Naval Air: Full Speed Ahead For Silicon Aviators


February 8, 2010; The U.S. Navy has sped up its efforts to ready its X-47B UCAS (Unmanned Combat Aerial System), for carrier operations. This includes an additional $2 billion for development, in an attempt to have the X-47B demonstrating the ability to regularly operate from a carrier, and perform combat (including reconnaissance and surveillance) operations, within five years. Senior admirals see this as a way to solve several problems. One is the dominance of the U.S. Air Force in UAV operations (with their fleet of Predator, Reaper and Global Hawk UAVs). Then there is the growing cost of the new F-35, that is supposed to replace older F-18s on carriers and U.S. Marine Corps squadrons. If the X-47B, and similar UAVs, can be developed quickly, and cheaply, enough, they could be purchased, instead of much more expensive F-35s, by the end of the decade.

The X-47B is being put together using, literally, some proven components. This includes the tail hook from the retired F-14, the same tires used on the retired S-3, the brakes used on the F-18 and generators used in the F-22. The X-47B weighs the same as the F-18. The navy plans to use the X-47B for reconnaissance, surveillance and targeting. But it also has two internal bays holding two tons of smart bombs. Many naval officers believe that eventually, once it proves it can operate off a carrier, the X-47B will be used for a lot of bombing. Sort of a super-Predator. The navy has been impressed with the success of the Predator. The much larger, 15 ton, X-47B has a wingspan of 62 feet (whose outer 15 foot portions fold up to save space on the carrier). It uses a F100-PW-220 engine, which is currently used in the F-16 and F-15.

Many naval aviators have noted how a few UAVs can maintain 24/7 observation over a lot of real estate. That's persistent observation, and it is a big advantage in combat. The submarine and surface warfare communities in the navy are eager to get more of that. The marines were already seeing persistence in action, when they served in Iraq and Afghanistan. The submariners liked the idea of long range, persistent, UAVs scouting way ahead for them, via a one-way UAV that could be launched from a torpedo tube. Suddenly, with UAVs, there are all manner of new possibilities. But it was the carrier community that finally saw the future. The persistent, much longer ranged, UAVs can keep carriers safer, and enable carrier aviation to strike targets much farther away.

A year ago, the U.S. Navy rolled out the X-47B, its first combat UAV (also known as a  UCAS). This was part of a six year long, $636 million contract to build and test two X-47B aircraft. The test program calls for first flight this year, and first carrier operations by next year. The navy believes that, with aerial refueling, a X-47B can stay aloft for fifty hours. With internal fuel, it can go 2,700 kilometers and return to its carrier. This greatly expands the reconnaissance capability of a carrier.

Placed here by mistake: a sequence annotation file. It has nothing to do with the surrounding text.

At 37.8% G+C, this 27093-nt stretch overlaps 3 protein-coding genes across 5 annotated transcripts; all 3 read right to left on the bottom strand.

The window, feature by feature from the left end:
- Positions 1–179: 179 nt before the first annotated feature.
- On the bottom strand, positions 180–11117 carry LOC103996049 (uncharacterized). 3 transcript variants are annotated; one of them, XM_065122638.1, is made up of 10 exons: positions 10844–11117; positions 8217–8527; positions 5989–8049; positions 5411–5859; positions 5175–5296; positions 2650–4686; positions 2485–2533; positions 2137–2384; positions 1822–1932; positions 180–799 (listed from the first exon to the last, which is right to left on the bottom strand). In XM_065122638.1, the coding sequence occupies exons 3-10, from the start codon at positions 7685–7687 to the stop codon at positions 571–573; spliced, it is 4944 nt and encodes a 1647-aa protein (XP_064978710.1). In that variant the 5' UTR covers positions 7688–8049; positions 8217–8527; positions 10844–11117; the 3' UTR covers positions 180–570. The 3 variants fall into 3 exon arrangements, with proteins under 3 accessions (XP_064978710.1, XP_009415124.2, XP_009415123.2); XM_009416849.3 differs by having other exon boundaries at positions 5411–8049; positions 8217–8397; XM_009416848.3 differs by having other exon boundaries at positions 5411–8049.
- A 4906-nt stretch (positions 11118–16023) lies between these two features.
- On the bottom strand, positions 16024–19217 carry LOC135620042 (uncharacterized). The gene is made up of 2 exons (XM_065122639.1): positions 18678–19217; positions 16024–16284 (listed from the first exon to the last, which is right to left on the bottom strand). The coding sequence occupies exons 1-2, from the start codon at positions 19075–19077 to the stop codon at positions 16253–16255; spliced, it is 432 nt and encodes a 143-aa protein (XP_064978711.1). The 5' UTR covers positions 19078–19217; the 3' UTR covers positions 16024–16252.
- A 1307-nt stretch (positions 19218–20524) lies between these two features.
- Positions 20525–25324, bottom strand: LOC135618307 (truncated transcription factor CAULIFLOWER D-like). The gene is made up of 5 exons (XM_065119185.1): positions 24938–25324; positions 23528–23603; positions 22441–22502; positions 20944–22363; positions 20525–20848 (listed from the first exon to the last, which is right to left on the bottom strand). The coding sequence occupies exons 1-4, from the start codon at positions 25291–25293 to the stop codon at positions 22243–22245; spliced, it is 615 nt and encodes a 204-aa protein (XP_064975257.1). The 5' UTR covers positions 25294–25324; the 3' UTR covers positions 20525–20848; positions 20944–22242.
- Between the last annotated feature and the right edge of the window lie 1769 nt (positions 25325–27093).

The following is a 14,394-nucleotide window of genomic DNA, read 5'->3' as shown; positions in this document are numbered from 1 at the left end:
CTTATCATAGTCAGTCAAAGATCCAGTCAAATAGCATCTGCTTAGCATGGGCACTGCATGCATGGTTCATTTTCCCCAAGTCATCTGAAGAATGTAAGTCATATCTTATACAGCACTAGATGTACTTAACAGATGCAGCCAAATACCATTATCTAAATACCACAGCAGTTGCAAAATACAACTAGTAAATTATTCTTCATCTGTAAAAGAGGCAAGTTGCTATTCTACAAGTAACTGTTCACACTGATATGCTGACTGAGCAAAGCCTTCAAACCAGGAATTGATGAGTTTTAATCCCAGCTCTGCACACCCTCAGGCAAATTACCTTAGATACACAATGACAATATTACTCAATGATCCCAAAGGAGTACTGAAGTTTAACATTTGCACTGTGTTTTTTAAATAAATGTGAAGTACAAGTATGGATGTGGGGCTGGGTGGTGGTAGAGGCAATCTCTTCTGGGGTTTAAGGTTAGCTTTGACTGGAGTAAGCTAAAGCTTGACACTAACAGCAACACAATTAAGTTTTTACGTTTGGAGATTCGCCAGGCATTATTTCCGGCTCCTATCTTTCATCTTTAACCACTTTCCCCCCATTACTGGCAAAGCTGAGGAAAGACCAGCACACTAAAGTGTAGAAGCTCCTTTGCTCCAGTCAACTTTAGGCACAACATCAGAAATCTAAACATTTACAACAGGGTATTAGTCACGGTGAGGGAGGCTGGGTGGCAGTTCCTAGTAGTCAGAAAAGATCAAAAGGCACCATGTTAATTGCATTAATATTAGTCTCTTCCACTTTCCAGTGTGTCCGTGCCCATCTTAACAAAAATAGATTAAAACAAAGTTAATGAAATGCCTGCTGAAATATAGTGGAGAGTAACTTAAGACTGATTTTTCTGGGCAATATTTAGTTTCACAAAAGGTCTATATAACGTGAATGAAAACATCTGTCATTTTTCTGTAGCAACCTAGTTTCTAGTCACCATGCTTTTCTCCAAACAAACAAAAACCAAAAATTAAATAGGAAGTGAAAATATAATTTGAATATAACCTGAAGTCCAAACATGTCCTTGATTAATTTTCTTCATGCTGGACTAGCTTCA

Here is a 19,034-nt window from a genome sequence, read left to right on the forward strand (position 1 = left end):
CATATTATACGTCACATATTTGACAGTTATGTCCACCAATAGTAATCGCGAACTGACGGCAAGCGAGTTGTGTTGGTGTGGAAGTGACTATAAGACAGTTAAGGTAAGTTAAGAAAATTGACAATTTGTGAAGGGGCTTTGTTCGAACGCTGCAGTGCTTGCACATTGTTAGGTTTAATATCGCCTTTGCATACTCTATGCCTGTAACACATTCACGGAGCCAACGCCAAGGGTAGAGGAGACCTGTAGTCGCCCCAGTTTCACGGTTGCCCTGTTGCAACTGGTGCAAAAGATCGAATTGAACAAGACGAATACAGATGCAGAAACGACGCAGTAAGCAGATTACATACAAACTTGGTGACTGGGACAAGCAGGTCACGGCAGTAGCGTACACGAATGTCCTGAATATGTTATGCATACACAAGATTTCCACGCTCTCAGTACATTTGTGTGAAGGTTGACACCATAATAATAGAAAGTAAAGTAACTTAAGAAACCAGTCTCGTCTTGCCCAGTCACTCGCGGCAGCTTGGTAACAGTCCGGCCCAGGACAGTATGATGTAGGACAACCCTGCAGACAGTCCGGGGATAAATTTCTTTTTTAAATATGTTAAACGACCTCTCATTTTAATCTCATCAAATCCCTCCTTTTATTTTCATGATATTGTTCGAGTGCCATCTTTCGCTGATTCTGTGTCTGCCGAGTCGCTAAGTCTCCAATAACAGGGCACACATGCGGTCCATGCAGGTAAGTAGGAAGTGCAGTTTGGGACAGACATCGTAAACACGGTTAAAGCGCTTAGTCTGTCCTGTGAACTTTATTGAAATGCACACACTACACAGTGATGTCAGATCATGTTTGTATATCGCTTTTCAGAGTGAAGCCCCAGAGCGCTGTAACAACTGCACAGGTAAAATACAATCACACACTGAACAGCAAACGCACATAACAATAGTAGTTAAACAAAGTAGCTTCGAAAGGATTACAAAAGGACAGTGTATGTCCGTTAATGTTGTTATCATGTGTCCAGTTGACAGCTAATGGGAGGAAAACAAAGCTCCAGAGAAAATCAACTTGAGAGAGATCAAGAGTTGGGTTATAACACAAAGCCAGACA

Six years ago, the X-47A UCAS made its first flight. Development of this aircraft began in 2001. The Air Force was also testing the X-45 UCAS, which also had a naval version (the X-46). The X-45 program began in 1999, and the eight ton (max takeoff weight, with two ton payload) aircraft was ready for operational tests in 2006. The X-46 has a different wing layout, and a range of 1,100 kilometers, carrying a payload of two tons. The X-47A also has a two ton payload and a range of 1,600 kilometers. Unlike the X-45, which is built to be stored for long periods, the X-47A was built for sustained use aboard a carrier. All of these aircraft are very stealthy and can operate completely on their own (including landing and takeoff, under software control). The UCASs would also be used for dangerous missions, like destroying enemy air defenses, and reconnaissance where enemy air defenses were strong.

The navy has developed auto-pilot software for landing the X-47B on a carrier. In over 10,000 simulations, under a wide variety of sea and wind conditions, the software has never failed to get the X-47B safely down. This is the same simulation software used to test changes to manned aircraft, and has proven very realistic in predicting the performance of the F-18. The navy is confident that the X-47B will be successfully taking off and landing on carriers by next year.

The air force and navy have always differed about the widespread use of UAVs in combat. When the air force agreed to work with the navy on UCAS's a decade ago, they idea was that the air force ones would largely remain in storage, to provide a rapid "surge" capability in wartime. The navy, however, wanted to use theirs to replace manned aircraft on carriers. The reason was simple; carrier ops are dangerous, and carrier qualified pilots are more difficult and expensive to train, and retain in the service. The navy still has these problems, and senior admirals are pretty much in agreement that UCAS's are the future of carrier aviation. The sooner these UCASs prove they can safely and effectively operate from carriers, the better. The X-47B (or planned, slightly larger, X-47C) is not the definitive carrier UCAS, but the navy hopes it is good enough to show that unmanned aircraft can do the job. Normally, "X" class aircraft are just used as technology demonstators. But the X-47 program has been going on for so long, and has incorporated so much from UAVs already serving in combat, that the X-47B may end up eventually running recon and bombing missions.




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